With $z = ix$, the expansion of $e^z$ becomes: \[ e^{ix} = 1 + ix + \frac{(ix)^2}{2!} + \frac{(ix)^3}{3!} + \frac{(ix)^4}{4!} + \cdots \] Extracting the powers of $i$, we get: \[ e^{ix} = 1 + ix-\frac{x^2}{2!}-\frac{i x^3}{3!} + \frac{x^4}{4!} + \frac{i x^5}{5!}-\frac{x^6}{6!}-\frac{i x^7}{7!} + \frac{x^8}{8!} + \cdots \] And since the power series expansion of $e^z$ is absolutely convergent, we can rearrange its terms without altering its value. Grouping the **real** and **imaginary terms** together then yields: \[ e^{ix} = \left( 1-\frac{x^2}{2!} + \frac{x^4}{4!}-\frac{x^6}{6!} + \frac{x^8}{8!}-\cdots \right) + i \left( x-\frac{x^3}{3!} + \frac{x^5}{5!}-\frac{x^7}{7!} + \cdots \right) \] Now, let’s take a detour and look at the power series of **sine** and **cosine**. The power series of $\cos{x}$ is \[ \cos x = 1-\frac{x^2}{2!} + \frac{x^4}{4!}-\frac{x^6}{6!} + \frac{x^8}{8!}-\cdots \] And for $\sin{x}$, it is \[ \sin x = x-\frac{x^3}{3!} + \frac{x^5}{5!}-\frac{x^7}{7!} + \cdots \] In other words, the last equation we had is precisely \[ e^{ix} = \cos x + i \sin x \] which is the statement of Euler’s formula that we were looking for.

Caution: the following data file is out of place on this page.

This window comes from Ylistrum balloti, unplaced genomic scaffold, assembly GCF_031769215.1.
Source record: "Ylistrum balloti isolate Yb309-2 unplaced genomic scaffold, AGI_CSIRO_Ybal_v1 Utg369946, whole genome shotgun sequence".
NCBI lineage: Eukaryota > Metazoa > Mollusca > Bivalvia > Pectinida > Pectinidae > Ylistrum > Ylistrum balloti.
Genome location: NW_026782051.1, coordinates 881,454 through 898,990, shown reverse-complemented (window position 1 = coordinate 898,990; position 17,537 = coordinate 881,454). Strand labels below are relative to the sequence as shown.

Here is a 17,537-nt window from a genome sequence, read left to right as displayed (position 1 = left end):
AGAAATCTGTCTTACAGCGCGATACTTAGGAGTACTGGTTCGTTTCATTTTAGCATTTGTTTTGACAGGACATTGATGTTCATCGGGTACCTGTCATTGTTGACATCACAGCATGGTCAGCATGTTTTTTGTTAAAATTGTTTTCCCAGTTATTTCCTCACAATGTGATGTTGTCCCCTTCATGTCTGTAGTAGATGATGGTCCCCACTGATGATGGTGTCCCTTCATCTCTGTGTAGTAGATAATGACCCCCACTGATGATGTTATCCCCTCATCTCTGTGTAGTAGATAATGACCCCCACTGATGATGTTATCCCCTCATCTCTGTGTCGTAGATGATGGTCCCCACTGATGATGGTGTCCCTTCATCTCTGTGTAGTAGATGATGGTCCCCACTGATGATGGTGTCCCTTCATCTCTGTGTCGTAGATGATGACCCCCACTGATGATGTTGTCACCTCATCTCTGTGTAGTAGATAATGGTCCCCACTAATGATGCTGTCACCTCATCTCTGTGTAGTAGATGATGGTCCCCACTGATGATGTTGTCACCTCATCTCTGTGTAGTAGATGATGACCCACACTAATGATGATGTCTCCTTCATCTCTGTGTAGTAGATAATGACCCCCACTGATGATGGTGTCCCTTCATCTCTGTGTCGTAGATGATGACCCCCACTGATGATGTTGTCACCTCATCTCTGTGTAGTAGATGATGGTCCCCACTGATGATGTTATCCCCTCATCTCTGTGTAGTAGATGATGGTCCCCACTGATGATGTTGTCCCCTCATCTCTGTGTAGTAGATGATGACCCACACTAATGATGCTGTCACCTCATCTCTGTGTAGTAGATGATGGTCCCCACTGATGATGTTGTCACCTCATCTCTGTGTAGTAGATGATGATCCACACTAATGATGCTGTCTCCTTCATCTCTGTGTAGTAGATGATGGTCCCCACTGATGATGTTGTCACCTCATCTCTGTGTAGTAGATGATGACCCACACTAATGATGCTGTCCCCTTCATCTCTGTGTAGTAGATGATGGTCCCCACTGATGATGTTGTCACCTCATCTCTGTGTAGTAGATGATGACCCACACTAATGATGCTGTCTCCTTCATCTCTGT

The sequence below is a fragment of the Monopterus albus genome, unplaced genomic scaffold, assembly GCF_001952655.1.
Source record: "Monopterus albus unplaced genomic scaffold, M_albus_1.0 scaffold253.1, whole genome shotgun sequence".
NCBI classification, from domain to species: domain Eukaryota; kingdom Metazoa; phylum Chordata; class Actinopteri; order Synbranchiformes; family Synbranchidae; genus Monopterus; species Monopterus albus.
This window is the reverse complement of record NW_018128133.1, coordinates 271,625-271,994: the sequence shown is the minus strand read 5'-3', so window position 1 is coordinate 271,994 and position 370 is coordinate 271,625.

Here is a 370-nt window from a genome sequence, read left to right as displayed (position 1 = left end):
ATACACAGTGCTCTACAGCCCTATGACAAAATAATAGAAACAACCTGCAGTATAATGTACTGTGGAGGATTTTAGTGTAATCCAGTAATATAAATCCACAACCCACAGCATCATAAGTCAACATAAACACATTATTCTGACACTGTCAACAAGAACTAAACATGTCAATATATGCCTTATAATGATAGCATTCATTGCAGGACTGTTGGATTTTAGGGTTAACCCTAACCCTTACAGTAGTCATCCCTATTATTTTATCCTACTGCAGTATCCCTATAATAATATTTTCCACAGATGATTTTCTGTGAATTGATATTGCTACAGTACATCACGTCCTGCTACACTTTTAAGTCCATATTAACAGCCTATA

### Derivation 2: Calculus

Another neat way to establish Euler’s formula is to consider both $e^{ix}$ and $\cos x + i \sin x$ as **functions** of $x$, before differentiating them to find some common property about them.

For that to happen though, one must assume that the functions $e^z$, $\cos x$ and $\sin x$ are defined and **differentiable** for all real numbers $x$ and complex numbers $z$. By assuming that these functions are differentiable for all complex numbers, it is also possible to show that Euler’s formula holds for all complex numbers as well.